uint256 public totalSupply;

  // The balance of each address that holds the token
  mapping(address => uint256) public balanceOf;

  // The constructor of the contract, which sets the name, symbol, and total supply
  constructor(string memory _name, string memory _symbol, uint256 _totalSupply) public {
    name = _name;
    symbol = _symbol;
    totalSupply = _totalSupply;
    balanceOf[msg.sender] = totalSupply;
  }

  // A function that allows the owner of the contract to mint new tokens
  function mint(uint256 _amount) public {
    require(msg.sender == owner);
    totalSupply += _amount;
    balanceOf[msg.sender] += _amount;
  }

  // A function that allows users to transfer tokens to other addresses
  function transfer(address _to, uint256 _amount) public {
    require(balanceOf[msg.sender] >= _amount);
    balanceOf[msg.sender] -= _amount;
    balanceOf[_to] += _amount;
  }
}
  }

  // A function that allows users to transfer tokens to other addresses
  function transfer(address _to, uint256 _amount) public {
    require(balanceOf[msg.sender] >= _amount);
    balanceOf[msg.sender] -= _amount;
    balanceOf[_to] += _amount;
  }
}

This smart contract defines a simple ERC-20 compatible token that has a name, symbol, and total supply. It also includes functions for minting new tokens and transferring tokens to other addresses.

Continue Reading

Guides

How to create your own token on Solana?

Published

on

By

To create a token on the Solana blockchain, you will need to have a Solana wallet and some SOL, the native token of the Solana network. SOL is used to pay for transaction fees and other services on the Solana network.

Here is a brief overview of the steps involved in creating a token on Solana:

  1. First, you will need to choose a name and a symbol for your token. The name and symbol should be unique and should not be already in use by another token on the Solana network.
  2. Next, you will need to decide on the total supply of your token. This is the total number of tokens that will be created and minted on the Solana network.
  3. Once you have chosen a name, symbol, and total supply for your token, you can use the Solana blockchain to create your token. This involves submitting a “minting transaction” to the Solana network, which will create your token and add it to the Solana blockchain.
  4. After your token has been created, you can use it for a variety of purposes, such as creating a decentralized application (dApp) or running a crowdfunding campaign. You can also trade your token on decentralized exchanges that support trading on the Solana network.

If you want to create a token on Solana using a smart contract, you will need to write the code for your smart contract. Solana supports the use of smart contracts written in the Rust programming language. Here is an example of a simple smart contract written in Rust that could be used to create a token on Solana:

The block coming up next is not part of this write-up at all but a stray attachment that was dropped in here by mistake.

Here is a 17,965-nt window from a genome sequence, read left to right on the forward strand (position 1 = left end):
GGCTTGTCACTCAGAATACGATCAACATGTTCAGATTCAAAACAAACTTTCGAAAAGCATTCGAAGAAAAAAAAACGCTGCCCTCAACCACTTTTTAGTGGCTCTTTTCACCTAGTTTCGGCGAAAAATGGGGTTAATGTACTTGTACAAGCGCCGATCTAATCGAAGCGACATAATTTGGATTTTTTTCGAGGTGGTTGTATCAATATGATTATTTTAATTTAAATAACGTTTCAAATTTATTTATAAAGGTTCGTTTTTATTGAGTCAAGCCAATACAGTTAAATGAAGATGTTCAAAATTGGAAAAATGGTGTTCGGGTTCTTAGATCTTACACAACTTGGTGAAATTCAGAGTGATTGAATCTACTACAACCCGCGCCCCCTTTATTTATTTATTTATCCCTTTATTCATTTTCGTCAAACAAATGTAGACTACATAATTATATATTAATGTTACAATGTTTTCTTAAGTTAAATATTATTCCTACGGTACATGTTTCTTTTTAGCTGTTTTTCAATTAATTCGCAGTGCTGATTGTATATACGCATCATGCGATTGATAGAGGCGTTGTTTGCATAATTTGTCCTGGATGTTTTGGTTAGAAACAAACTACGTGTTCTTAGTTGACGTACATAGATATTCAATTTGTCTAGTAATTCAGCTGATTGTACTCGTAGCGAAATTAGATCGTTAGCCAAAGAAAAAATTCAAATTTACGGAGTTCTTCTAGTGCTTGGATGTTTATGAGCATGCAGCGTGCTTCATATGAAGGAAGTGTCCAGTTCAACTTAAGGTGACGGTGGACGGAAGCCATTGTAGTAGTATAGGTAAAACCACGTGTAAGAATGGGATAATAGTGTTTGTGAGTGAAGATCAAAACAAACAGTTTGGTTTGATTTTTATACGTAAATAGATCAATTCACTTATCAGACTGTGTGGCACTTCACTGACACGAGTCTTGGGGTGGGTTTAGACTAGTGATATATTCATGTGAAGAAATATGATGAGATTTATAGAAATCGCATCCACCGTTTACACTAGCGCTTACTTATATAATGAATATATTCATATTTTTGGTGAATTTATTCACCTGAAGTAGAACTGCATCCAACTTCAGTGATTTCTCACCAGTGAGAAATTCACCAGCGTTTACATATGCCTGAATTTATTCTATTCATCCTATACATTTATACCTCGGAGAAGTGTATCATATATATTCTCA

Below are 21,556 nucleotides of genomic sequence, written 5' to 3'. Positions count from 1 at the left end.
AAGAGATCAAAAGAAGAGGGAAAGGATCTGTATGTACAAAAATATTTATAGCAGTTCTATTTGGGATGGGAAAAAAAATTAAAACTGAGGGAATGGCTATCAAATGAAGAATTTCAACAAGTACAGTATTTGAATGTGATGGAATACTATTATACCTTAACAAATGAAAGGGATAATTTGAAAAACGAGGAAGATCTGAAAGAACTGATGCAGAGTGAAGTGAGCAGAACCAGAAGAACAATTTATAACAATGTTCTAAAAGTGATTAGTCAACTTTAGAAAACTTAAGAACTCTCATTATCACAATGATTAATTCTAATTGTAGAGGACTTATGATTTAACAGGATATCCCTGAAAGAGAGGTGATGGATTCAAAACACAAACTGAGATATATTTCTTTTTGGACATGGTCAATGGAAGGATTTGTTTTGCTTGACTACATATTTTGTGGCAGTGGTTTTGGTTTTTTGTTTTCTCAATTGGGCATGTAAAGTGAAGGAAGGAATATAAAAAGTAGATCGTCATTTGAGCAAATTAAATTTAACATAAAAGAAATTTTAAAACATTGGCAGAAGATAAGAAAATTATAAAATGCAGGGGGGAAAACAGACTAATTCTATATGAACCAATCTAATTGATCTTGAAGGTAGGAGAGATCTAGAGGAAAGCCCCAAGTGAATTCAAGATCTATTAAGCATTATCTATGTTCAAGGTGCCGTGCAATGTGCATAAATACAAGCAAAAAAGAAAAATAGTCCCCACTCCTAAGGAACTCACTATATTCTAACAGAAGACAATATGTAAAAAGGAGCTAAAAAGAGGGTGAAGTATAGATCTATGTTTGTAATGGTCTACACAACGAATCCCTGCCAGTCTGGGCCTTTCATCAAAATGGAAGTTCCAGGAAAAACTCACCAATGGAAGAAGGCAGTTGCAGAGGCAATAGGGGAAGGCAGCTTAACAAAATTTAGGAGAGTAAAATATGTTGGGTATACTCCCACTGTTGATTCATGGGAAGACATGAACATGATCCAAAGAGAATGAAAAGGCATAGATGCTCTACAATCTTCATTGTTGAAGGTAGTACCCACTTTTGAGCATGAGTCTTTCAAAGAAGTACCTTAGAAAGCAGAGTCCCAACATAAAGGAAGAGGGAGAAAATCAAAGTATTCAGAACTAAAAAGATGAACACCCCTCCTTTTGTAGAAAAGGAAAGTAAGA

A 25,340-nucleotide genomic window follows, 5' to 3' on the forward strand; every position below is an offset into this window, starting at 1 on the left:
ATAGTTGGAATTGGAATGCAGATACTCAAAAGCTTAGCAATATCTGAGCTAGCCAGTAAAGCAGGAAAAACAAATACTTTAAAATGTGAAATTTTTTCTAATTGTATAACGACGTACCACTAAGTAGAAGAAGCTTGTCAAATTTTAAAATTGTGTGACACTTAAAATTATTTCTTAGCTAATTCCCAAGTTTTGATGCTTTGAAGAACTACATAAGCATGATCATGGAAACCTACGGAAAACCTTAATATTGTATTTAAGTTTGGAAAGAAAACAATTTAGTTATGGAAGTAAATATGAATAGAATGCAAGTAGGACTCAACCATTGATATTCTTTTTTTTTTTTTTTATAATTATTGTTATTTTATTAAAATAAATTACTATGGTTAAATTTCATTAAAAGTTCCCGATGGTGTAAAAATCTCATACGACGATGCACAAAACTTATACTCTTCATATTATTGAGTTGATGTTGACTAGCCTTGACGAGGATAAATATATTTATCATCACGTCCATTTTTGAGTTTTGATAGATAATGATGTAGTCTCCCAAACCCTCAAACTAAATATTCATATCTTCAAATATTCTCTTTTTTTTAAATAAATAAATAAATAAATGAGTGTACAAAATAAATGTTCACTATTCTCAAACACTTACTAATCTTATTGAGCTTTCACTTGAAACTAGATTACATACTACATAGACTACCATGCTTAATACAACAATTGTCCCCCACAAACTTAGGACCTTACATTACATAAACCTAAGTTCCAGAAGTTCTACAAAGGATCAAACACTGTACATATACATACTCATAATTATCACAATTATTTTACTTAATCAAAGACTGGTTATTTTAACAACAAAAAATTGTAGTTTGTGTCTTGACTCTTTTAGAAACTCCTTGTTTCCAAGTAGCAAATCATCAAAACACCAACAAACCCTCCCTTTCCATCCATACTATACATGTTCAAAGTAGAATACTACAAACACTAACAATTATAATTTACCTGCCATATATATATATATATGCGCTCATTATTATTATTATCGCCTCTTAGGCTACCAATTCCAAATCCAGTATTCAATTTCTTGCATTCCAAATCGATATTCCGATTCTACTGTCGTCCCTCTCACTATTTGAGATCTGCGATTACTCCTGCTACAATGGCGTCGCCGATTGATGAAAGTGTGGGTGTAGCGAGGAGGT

use solana_sdk::{
    account::Account,
    instruction::{Instruction, InstructionError},
    pubkey::Pubkey,
};

#[derive(Debug, PartialEq)]
enum Error {
    WrongInstruction,
    WrongArgumentLength,
    NotEnoughFunds,
}

impl From<Error> for InstructionError {
    fn from(e: Error) -> Self {
        match e {
            Error::WrongInstruction => InstructionError::InvalidInstructionData,
            Error::WrongArgumentLength => InstructionError::InvalidArgument,
            Error::NotEnoughFunds => InstructionError::AccountBalanceInsufficient,
        }
    }
}

#[derive(Debug, PartialEq)]
struct Mint {
    pub mint_account: Pubkey,
    pub recipient_account: Pubkey,
    pub amount: u64,
}

impl Instruction for Mint {
    fn account_keys(&self) -> Vec<Pubkey> {
        vec![self.mint_account, self.recipient_account]
    }

    fn execute(
        &self,
        accounts: &[Account],
        _data: &[u8],
    ) -> Result<(), InstructionError> {
        let mint_account = &accounts[0];
        let recipient_account = &accounts[1];

        if mint_account.executable {
            return Err(Error::WrongInstruction.into());
        }

        if mint_account.lamports < self.amount {
            return Err(Error::NotEnoughFunds.into());
        }

        let mut new_mint_account = *mint_account;
        new_mint_account.lamports -= self.amount;

        let mut new_recipient_account = *recipient_account;
        new_recipient_account.lamports += self.amount;

        Ok(())
    }
}

This smart contract defines a “mint” instruction that can be used to create new tokens and transfer them to a specified recipient account on the Solana blockchain. It includes checks to ensure that the minting account has enough funds to mint the specified number of tokens, and that the instruction is not being executed from an executable account.

Continue Reading
Advertisement e here
Advertisement
Advertisement

Trending

Disclaimer: ATHCrypto's content is meant to be informational in nature and should not be interpreted as investment advice. Trading, buying or selling cryptocurrencies should be considered a high-risk investment and every reader is advised to do their own research before making any decisions.